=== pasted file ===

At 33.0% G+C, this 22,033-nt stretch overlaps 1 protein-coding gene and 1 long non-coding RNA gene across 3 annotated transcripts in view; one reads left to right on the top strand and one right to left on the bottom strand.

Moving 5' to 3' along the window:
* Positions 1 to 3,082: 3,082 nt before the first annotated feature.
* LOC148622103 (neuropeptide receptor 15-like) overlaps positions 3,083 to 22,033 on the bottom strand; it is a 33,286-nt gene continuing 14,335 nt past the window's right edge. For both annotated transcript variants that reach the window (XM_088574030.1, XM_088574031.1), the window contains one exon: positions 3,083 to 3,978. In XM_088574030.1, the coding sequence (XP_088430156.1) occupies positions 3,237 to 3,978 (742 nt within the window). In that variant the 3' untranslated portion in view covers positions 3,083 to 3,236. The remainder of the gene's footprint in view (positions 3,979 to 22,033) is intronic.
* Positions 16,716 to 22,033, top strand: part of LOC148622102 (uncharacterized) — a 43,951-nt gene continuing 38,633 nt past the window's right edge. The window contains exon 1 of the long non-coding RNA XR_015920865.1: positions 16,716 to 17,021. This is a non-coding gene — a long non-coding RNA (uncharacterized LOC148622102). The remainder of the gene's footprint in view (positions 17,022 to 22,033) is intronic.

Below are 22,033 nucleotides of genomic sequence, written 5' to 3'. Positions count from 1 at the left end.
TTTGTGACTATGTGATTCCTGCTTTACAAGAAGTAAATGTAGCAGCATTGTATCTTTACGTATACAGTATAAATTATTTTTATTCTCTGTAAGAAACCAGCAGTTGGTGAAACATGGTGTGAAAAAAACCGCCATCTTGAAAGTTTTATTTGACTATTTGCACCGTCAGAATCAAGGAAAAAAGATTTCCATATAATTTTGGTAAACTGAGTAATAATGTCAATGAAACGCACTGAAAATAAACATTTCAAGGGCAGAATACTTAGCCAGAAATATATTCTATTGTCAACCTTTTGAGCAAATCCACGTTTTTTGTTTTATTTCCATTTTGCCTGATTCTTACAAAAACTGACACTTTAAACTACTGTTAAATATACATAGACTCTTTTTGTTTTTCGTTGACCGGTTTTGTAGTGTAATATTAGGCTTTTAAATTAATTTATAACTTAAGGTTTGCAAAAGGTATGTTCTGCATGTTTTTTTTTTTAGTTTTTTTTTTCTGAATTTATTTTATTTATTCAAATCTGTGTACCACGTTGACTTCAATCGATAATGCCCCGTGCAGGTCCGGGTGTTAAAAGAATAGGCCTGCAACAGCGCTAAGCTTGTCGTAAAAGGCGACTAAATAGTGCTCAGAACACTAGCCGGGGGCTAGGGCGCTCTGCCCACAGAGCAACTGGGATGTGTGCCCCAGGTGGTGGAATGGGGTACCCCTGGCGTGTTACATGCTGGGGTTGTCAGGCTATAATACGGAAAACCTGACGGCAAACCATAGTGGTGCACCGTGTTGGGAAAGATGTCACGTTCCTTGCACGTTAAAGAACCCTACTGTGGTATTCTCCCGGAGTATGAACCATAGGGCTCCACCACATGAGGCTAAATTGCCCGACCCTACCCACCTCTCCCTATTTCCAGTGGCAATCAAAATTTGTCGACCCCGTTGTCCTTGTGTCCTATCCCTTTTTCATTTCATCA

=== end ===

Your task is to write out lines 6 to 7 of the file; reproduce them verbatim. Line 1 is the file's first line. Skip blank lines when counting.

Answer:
Below are 22,033 nucleotides of genomic sequence, written 5' to 3'. Positions count from 1 at the left end.
TTTGTGACTATGTGATTCCTGCTTTACAAGAAGTAAATGTAGCAGCATTGTATCTTTACGTATACAGTATAAATTATTTTTATTCTCTGTAAGAAACCAGCAGTTGGTGAAACATGGTGTGAAAAAAACCGCCATCTTGAAAGTTTTATTTGACTATTTGCACCGTCAGAATCAAGGAAAAAAGATTTCCATATAATTTTGGTAAACTGAGTAATAATGTCAATGAAACGCACTGAAAATAAACATTTCAAGGGCAGAATACTTAGCCAGAAATATATTCTATTGTCAACCTTTTGAGCAAATCCACGTTTTTTGTTTTATTTCCATTTTGCCTGATTCTTACAAAAACTGACACTTTAAACTACTGTTAAATATACATAGACTCTTTTTGTTTTTCGTTGACCGGTTTTGTAGTGTAATATTAGGCTTTTAAATTAATTTATAACTTAAGGTTTGCAAAAGGTATGTTCTGCATGTTTTTTTTTTTAGTTTTTTTTTTCTGAATTTATTTTATTTATTCAAATCTGTGTACCACGTTGACTTCAATCGATAATGCCCCGTGCAGGTCCGGGTGTTAAAAGAATAGGCCTGCAACAGCGCTAAGCTTGTCGTAAAAGGCGACTAAATAGTGCTCAGAACACTAGCCGGGGGCTAGGGCGCTCTGCCCACAGAGCAACTGGGATGTGTGCCCCAGGTGGTGGAATGGGGTACCCCTGGCGTGTTACATGCTGGGGTTGTCAGGCTATAATACGGAAAACCTGACGGCAAACCATAGTGGTGCACCGTGTTGGGAAAGATGTCACGTTCCTTGCACGTTAAAGAACCCTACTGTGGTATTCTCCCGGAGTATGAACCATAGGGCTCCACCACATGAGGCTAAATTGCCCGACCCTACCCACCTCTCCCTATTTCCAGTGGCAATCAAAATTTGTCGACCCCGTTGTCCTTGTGTCCTATCCCTTTTTCATTTCATCA